Gaddafi and Lady Gaga
Libyan leader Muammar Gaddafi salutes his armed forces during a parade in Tripoli September 7. The parade marked the revolution's 30th anniversary and the opening of an Organisation of African Unity (OAU) summit.

A Libyan armed convoy of vehicles, believed to be mainly made up of Tuareg tribesmen fighting for Muammar Gaddafi, has crossed into Niger, according to reports.

The convoy is thought to be in the town of Agadez and sources say the fugitive Libyan leader and his sons might be among the convoy, which was denied by his spokesman, who insist the colonel is still in Libya and has vowed to fight to death.

"He is in a place that will not be reached by those fractious groups, and he is in Libya," Moussa Ibrahim told Syrian-based Arrai TV.

Despite Ibrahim's claims, many say that with the National Transitional Council's forces now in control of Tripoli and focusing on Gaddafi's remaining forces in Sirte, Bani Walid and Sabha, the dictator might have fled.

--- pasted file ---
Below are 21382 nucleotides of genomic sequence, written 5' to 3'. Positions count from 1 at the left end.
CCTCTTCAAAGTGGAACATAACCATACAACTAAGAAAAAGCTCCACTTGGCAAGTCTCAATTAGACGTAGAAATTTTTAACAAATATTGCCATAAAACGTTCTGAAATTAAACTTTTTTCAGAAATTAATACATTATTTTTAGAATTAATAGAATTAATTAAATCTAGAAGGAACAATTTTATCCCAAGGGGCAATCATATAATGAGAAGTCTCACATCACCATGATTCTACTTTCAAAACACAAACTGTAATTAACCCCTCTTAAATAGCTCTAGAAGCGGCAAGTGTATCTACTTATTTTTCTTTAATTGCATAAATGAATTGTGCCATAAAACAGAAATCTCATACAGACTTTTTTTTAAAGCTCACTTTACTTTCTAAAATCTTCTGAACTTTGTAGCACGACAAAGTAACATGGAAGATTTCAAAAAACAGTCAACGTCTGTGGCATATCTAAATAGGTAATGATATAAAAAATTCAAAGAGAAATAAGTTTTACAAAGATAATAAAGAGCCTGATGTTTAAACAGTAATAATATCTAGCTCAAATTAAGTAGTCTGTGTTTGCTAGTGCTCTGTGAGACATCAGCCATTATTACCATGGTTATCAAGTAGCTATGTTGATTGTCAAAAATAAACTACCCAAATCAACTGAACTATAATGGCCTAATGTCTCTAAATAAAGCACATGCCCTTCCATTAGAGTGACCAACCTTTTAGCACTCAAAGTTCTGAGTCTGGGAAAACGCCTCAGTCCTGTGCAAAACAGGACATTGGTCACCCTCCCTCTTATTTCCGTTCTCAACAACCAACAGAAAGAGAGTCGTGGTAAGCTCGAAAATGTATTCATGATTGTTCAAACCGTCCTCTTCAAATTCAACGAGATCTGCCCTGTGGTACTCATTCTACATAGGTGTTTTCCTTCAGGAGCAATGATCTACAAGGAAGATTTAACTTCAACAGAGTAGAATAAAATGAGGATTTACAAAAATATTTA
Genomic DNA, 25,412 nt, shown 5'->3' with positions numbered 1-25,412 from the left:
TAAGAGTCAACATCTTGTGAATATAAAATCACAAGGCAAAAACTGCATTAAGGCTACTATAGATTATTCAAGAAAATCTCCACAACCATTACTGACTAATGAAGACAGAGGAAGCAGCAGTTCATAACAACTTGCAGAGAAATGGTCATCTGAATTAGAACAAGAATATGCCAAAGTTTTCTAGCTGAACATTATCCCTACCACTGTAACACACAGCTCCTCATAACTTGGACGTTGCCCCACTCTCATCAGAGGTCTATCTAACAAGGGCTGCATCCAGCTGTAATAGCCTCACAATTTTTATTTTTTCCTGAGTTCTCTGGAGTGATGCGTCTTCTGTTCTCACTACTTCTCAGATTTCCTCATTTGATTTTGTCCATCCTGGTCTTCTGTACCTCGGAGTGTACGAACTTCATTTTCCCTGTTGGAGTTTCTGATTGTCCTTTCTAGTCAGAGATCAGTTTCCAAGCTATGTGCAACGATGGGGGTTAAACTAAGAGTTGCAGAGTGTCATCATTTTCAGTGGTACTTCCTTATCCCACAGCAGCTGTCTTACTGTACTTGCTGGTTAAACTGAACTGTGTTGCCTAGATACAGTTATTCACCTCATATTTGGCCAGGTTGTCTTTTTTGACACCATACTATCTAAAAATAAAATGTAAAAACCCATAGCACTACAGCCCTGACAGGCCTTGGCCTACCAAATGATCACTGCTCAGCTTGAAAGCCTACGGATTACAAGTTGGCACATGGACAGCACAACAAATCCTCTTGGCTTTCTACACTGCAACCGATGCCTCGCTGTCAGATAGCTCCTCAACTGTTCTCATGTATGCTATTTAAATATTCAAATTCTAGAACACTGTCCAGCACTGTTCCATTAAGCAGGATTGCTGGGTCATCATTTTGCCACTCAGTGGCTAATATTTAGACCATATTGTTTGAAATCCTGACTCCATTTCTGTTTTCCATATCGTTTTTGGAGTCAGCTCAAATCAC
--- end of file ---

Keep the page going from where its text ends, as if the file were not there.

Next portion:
Sources from France and Niger told Reuters the convoy, made up of 200 to 250 vehicles, arrived in Agadez Monday evening, escorted by the army of Niger, but AFP later reported its sources citing a convoy of only "several dozen vehicles,"

"I saw an exceptionally large and rare convoy of several dozen vehicles enter Agadez from Arlit... and go towards Niamey," the capital of Niger, a source told the AFP.

"There are persistent rumours that Gaddafi or one of his sons are travelling in the convoy," the source added.

Officials from the Gaddafi regime reportedly entered Niger Sunday, including the former leader's internal security chief Mansour Daw, who was previously thought to be in Bani Walid.

Many believed that Gaddafi could indeed be in the convoy as Niger's neighbour, Burkina Faso, has offered him asylum.